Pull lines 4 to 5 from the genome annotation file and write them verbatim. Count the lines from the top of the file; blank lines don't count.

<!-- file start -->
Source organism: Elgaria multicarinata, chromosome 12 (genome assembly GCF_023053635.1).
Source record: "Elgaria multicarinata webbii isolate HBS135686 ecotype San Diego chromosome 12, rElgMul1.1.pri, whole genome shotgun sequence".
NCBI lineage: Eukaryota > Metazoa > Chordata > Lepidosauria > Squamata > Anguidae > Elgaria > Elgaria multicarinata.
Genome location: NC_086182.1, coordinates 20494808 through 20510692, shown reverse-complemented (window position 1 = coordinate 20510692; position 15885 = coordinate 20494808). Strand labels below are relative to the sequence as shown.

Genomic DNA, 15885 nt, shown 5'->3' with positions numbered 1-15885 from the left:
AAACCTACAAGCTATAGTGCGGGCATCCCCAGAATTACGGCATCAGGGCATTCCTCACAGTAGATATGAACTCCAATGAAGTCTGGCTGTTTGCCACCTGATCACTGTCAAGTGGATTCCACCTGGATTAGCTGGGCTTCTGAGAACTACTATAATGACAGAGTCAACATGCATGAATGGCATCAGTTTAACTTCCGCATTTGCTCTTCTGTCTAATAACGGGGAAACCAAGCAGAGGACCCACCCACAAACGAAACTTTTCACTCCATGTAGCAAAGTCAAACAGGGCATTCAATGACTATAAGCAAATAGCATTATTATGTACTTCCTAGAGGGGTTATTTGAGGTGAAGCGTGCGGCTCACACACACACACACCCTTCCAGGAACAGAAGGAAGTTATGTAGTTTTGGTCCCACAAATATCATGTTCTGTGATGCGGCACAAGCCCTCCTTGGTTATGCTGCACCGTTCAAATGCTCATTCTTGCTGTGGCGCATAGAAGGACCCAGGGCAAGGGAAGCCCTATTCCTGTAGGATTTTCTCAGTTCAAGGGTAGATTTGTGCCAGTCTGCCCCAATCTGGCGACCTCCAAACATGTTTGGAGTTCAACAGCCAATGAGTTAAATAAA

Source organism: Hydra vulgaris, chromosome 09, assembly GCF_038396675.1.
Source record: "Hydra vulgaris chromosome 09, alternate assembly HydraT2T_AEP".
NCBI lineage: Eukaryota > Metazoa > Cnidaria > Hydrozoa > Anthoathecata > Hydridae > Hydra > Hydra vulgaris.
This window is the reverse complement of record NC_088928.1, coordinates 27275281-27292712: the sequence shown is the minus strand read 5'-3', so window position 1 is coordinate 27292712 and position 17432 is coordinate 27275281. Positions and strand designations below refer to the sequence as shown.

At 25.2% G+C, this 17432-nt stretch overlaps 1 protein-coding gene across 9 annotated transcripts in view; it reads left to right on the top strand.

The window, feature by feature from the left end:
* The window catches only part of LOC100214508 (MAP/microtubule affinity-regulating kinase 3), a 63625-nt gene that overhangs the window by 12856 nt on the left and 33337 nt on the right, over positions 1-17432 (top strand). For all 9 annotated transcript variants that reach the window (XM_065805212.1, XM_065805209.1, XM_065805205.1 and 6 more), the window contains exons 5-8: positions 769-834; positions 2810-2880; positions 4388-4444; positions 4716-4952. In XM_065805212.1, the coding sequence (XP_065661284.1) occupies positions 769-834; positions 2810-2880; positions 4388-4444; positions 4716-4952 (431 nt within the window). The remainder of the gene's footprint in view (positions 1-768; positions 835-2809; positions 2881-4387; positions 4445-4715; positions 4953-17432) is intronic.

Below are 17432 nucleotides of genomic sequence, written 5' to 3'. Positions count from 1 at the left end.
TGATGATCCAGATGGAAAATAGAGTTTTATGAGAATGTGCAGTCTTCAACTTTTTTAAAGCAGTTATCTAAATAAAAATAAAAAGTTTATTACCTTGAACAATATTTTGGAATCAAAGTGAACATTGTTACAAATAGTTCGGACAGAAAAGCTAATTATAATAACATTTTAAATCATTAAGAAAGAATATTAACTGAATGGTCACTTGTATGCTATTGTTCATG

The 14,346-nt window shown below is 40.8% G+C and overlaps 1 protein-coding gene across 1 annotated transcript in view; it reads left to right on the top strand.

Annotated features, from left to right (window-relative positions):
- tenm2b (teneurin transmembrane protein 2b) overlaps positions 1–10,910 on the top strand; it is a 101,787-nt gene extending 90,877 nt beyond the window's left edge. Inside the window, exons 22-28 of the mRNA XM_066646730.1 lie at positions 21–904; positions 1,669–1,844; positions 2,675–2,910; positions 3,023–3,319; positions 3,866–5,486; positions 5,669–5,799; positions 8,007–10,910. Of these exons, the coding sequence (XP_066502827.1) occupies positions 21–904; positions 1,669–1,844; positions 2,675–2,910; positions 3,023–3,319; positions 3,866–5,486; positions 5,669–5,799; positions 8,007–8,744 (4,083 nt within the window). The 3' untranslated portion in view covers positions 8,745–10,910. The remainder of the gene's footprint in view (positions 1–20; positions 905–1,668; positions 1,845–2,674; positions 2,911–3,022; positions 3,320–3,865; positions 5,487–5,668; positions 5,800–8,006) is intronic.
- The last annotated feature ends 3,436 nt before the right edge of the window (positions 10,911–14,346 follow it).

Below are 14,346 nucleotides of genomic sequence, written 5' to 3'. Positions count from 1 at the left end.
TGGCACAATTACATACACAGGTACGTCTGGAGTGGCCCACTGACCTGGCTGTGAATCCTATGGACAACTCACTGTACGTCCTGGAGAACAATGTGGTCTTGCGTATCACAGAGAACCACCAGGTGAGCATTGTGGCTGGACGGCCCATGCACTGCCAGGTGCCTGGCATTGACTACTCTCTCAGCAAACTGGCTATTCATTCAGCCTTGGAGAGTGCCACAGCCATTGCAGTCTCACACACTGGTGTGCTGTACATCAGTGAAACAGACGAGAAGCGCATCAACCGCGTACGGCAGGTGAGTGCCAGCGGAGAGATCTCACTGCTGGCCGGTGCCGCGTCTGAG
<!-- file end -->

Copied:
Genome location: NC_086182.1, coordinates 20494808 through 20510692, shown reverse-complemented (window position 1 = coordinate 20510692; position 15885 = coordinate 20494808). Strand labels below are relative to the sequence as shown.

Genomic DNA, 15885 nt, shown 5'->3' with positions numbered 1-15885 from the left: